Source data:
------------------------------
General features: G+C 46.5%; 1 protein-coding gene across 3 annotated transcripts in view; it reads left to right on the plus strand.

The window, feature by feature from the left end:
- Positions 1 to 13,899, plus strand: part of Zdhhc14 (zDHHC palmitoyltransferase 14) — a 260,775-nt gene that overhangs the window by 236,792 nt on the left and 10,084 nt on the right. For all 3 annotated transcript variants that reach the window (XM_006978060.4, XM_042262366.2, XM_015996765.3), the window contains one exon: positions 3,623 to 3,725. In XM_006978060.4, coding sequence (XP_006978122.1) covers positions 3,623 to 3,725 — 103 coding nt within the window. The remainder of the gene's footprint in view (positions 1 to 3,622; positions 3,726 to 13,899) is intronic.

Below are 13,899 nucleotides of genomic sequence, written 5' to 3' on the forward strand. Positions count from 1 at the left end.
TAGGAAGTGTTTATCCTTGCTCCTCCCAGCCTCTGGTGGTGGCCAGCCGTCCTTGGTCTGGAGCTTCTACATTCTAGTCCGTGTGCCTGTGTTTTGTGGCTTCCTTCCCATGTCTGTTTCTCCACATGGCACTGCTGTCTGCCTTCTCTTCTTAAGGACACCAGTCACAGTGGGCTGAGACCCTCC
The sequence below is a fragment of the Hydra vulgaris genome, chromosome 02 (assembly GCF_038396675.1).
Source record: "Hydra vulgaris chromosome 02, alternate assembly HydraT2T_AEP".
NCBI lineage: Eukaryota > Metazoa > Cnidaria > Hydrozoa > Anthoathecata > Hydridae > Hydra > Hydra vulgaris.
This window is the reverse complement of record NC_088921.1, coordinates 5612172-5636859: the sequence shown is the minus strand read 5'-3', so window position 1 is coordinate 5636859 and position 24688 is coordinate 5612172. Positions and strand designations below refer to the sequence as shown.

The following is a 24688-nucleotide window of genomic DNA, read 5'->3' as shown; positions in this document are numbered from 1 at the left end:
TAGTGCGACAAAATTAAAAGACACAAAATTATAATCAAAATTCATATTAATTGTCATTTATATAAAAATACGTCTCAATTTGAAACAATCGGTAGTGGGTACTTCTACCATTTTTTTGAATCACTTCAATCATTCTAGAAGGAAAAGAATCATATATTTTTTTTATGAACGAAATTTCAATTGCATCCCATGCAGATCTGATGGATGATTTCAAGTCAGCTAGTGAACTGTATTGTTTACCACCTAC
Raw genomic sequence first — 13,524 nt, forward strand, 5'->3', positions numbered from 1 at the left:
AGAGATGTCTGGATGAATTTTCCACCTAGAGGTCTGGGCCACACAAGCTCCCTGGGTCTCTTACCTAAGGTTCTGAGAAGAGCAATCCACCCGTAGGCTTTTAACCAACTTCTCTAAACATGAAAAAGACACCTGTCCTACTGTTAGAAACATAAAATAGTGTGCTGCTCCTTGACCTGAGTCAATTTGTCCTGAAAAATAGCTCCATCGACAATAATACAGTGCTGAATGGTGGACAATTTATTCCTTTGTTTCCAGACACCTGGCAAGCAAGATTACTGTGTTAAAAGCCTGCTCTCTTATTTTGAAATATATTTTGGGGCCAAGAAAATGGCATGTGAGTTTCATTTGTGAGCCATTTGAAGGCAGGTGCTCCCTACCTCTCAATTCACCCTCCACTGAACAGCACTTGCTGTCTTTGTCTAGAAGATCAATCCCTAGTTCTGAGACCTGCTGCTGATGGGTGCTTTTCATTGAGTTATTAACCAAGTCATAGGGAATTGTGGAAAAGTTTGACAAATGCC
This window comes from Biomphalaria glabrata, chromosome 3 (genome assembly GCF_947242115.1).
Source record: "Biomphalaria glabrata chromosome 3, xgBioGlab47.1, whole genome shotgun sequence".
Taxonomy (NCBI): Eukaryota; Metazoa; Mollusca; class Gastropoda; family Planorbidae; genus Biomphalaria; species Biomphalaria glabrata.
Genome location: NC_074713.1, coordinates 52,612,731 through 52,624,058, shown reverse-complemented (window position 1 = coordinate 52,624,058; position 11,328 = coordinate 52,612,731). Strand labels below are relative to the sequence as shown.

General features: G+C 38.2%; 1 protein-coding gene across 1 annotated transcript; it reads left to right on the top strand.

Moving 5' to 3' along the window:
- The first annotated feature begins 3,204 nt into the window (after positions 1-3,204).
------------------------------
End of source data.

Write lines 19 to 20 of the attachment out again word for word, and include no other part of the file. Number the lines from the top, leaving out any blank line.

Moving 5' to 3' along the window:
- The first annotated feature begins 3,204 nt into the window (after positions 1-3,204).